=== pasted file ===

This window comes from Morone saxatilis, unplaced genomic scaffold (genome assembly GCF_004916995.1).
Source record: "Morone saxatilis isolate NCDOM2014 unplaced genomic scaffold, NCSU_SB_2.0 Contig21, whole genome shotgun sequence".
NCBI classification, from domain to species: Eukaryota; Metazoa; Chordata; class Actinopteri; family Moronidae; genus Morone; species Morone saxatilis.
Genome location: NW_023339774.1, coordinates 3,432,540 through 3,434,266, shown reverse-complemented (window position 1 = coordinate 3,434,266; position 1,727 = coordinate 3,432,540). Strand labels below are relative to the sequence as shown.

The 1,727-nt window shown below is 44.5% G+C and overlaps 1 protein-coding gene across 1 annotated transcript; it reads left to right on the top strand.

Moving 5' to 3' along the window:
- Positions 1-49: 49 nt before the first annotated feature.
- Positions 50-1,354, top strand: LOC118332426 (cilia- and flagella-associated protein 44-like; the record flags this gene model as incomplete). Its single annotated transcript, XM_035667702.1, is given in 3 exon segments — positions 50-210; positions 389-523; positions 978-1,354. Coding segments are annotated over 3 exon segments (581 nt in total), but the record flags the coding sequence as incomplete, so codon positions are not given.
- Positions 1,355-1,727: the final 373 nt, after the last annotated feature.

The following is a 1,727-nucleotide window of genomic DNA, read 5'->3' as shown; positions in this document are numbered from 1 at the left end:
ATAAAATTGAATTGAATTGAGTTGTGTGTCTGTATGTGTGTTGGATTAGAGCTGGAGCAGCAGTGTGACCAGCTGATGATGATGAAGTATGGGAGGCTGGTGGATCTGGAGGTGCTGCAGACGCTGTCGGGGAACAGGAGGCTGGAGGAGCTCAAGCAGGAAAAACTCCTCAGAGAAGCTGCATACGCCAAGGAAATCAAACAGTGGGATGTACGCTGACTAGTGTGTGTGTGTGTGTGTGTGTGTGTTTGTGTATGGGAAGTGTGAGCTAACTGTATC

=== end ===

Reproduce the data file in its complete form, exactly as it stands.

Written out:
This window comes from Morone saxatilis, unplaced genomic scaffold (genome assembly GCF_004916995.1).
Source record: "Morone saxatilis isolate NCDOM2014 unplaced genomic scaffold, NCSU_SB_2.0 Contig21, whole genome shotgun sequence".
NCBI classification, from domain to species: Eukaryota; Metazoa; Chordata; class Actinopteri; family Moronidae; genus Morone; species Morone saxatilis.
Genome location: NW_023339774.1, coordinates 3,432,540 through 3,434,266, shown reverse-complemented (window position 1 = coordinate 3,434,266; position 1,727 = coordinate 3,432,540). Strand labels below are relative to the sequence as shown.

The 1,727-nt window shown below is 44.5% G+C and overlaps 1 protein-coding gene across 1 annotated transcript; it reads left to right on the top strand.

Moving 5' to 3' along the window:
- Positions 1-49: 49 nt before the first annotated feature.
- Positions 50-1,354, top strand: LOC118332426 (cilia- and flagella-associated protein 44-like; the record flags this gene model as incomplete). Its single annotated transcript, XM_035667702.1, is given in 3 exon segments — positions 50-210; positions 389-523; positions 978-1,354. Coding segments are annotated over 3 exon segments (581 nt in total), but the record flags the coding sequence as incomplete, so codon positions are not given.
- Positions 1,355-1,727: the final 373 nt, after the last annotated feature.

The following is a 1,727-nucleotide window of genomic DNA, read 5'->3' as shown; positions in this document are numbered from 1 at the left end:
ATAAAATTGAATTGAATTGAGTTGTGTGTCTGTATGTGTGTTGGATTAGAGCTGGAGCAGCAGTGTGACCAGCTGATGATGATGAAGTATGGGAGGCTGGTGGATCTGGAGGTGCTGCAGACGCTGTCGGGGAACAGGAGGCTGGAGGAGCTCAAGCAGGAAAAACTCCTCAGAGAAGCTGCATACGCCAAGGAAATCAAACAGTGGGATGTACGCTGACTAGTGTGTGTGTGTGTGTGTGTGTGTGTTTGTGTATGGGAAGTGTGAGCTAACTGTATC